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Originally published Monday, January 8, 2007 at 12:00 AM

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Playing the Consumer Electronics Show

Getting there is one thing, but for companies like Redmond's Microvision, getting noticed is an entirely different matter at the annual sensory-overload experience that is CES.

Seattle Times technology reporter

The International Consumer Electronics Show, which officially begins today in Las Vegas, is at its heart a giant corporate marketing event, studded with bigwig speeches, technology demonstrations, rock concerts and dancing girls.

Companies as large as Microsoft and as small as 15-employee Lagotek, a Bellevue wireless home-automation startup, will vie for the attention of their target audiences — be it customers, media, industry analysts or would-be partners.

Some 2,700 companies are exhibiting to an anticipated 140,000 attendees, and the event is not open to the public.

"The senses just are attacked from all angles," said Steve Miller, a marketing consultant and trade-show expert based in Federal Way who attended his first Consumer Electronics Show (CES) as a teenager.

"It takes an enormous amount of space in Las Vegas. You've got to bus yourself around. The lines are just horrendous," Miller said.

But, he added, "if you're just a techie at heart, you're going to salivate all the way around this show."

Exhibitors work for months to prepare for the show, including a dead sprint in the weeks leading up to today. Then they do their best to be heard above the clamor of the show floor, which covers the sprawling Las Vegas Convention Center and spills into three nearby megahotels.

Lagotek President Ron Risdon said his company planned to issue more news releases connected to CES than at any other time this year — "simply to try to get some attention in a very noisy environment."

Companies pursue a range of strategies to get what they want, and what they can afford, out of CES. There's everything from the spare-no-expense exhibitions of the major technology giants to quiet off-floor hotel suites where companies can show off proprietary technology and ink business deals.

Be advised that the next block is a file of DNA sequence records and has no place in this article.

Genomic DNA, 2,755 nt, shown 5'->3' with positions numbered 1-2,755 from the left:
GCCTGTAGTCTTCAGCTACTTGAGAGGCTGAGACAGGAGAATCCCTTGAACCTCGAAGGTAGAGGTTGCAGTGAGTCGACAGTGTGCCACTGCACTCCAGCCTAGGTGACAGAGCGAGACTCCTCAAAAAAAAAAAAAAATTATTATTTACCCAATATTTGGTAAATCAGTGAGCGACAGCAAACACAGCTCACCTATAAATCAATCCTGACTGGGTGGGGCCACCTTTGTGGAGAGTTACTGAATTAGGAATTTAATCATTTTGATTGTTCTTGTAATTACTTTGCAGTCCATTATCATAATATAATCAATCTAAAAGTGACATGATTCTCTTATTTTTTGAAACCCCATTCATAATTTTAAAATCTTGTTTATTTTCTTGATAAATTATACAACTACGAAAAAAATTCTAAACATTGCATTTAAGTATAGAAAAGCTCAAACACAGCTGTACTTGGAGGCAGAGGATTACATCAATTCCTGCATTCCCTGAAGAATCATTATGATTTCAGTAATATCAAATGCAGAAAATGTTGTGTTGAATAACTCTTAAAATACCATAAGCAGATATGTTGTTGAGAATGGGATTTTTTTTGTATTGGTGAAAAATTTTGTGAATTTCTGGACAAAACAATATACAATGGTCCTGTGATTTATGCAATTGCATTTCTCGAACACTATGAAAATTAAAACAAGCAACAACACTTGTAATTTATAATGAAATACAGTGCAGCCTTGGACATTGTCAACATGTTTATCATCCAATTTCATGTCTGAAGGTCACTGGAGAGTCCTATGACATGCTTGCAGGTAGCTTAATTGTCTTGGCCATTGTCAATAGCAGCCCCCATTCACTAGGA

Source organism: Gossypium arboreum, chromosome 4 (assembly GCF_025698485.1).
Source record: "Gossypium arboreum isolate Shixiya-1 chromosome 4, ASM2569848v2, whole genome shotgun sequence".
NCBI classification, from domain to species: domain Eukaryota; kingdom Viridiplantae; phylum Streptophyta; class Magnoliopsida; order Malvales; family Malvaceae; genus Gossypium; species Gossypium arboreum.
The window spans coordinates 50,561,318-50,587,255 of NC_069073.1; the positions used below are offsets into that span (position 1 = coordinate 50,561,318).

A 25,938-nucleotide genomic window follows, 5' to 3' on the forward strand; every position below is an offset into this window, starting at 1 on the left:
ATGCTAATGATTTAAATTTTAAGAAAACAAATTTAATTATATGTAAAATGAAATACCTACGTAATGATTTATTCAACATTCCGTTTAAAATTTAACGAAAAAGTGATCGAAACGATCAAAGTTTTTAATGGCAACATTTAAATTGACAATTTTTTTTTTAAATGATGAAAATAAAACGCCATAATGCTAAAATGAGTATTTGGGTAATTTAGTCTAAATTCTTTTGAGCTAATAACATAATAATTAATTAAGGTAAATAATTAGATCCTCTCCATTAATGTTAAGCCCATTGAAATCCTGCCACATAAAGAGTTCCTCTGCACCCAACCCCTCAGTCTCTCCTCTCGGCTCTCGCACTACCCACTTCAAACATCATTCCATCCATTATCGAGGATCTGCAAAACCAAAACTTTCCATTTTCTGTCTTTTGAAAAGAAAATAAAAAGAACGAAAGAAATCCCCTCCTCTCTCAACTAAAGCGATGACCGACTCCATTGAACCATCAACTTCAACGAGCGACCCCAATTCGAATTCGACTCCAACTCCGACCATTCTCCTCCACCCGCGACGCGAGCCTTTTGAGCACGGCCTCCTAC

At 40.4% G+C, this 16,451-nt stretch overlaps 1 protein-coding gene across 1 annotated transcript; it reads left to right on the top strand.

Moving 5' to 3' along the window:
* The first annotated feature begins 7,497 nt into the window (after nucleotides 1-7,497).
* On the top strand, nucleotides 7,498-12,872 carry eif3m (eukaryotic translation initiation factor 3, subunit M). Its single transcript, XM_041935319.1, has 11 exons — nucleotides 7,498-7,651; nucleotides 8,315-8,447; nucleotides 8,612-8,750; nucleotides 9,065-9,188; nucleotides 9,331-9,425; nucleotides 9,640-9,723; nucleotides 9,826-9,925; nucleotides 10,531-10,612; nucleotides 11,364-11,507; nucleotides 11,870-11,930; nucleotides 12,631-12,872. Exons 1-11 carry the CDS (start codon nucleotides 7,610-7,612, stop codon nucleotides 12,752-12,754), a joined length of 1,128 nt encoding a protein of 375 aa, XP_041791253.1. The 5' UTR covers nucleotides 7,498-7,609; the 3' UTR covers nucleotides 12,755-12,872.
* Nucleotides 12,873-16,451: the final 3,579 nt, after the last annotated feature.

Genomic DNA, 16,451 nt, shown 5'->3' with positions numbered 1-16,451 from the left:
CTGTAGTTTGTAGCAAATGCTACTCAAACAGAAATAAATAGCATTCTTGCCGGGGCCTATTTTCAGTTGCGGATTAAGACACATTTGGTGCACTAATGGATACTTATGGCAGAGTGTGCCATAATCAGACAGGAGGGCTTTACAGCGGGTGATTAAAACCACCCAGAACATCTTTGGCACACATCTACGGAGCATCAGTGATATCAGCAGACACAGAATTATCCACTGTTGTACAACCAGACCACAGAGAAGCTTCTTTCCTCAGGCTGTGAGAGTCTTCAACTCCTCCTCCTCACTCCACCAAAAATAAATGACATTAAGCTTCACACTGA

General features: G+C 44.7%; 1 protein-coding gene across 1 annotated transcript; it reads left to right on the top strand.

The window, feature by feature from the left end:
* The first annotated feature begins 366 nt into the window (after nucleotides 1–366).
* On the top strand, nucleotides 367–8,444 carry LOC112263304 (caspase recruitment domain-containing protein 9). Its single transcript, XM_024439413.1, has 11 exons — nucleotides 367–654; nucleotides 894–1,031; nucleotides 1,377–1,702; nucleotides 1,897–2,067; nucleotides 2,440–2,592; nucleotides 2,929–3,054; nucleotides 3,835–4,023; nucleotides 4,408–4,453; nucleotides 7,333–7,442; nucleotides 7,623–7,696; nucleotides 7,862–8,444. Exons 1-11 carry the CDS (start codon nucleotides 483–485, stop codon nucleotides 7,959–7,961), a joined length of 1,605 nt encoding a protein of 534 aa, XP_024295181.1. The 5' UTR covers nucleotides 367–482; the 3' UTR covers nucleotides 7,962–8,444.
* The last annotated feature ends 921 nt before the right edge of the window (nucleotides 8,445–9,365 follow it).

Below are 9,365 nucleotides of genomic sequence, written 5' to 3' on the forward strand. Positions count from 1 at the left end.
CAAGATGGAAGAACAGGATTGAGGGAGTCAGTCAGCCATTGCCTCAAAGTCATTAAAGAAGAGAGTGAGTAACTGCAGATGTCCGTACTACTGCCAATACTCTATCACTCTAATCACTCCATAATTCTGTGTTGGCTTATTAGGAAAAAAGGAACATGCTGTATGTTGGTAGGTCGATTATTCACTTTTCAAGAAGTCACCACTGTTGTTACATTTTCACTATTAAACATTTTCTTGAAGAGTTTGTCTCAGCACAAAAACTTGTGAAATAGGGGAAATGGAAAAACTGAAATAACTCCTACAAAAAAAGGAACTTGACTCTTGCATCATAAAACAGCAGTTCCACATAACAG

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Microvision module

Microvision's engineers plowed through the holidays to finish shrinking the lasers, mirrors and electronics in its prototype PicoP projector to a tiny module that could fit inside a mobile device such as a smart phone.

The idea is the ultracompact projector — Microvision says it's the size of a "thin mint" — would give people "a big-screen in your pocket" for viewing and sharing videos and photos stored on mobile devices.

Meanwhile, the Redmond company's business-development team was booking private meetings with key executives from major device manufacturers. Microvision opted to hold its meetings in a large room at the Embassy Suites where it can dim the lights to better demonstrate the PicoP and keep things confidential.

"A lot of the discussions we're having with people right now are under nondisclosure agreements," said Russell Hannigan, Microvision's director of business development for advanced products. "Also, in a private setting, we can control the environment better."

Consumer Electronics Association (CEA), the Arlington, Va., industry group that produces CES, packs the show floor with exhibitors, and space doesn't come cheap: $40 a square foot ($35 for association members), said Dan Cole, the association's vice president of sales and business development.

Space is also in high demand. As much as 90 percent of the 2008 CES show floor will be booked by the end of this week's show. Space goes on sale today at 10 a.m., with companies that have exhibited at CES for all of its 40 years getting first crack, Cole said.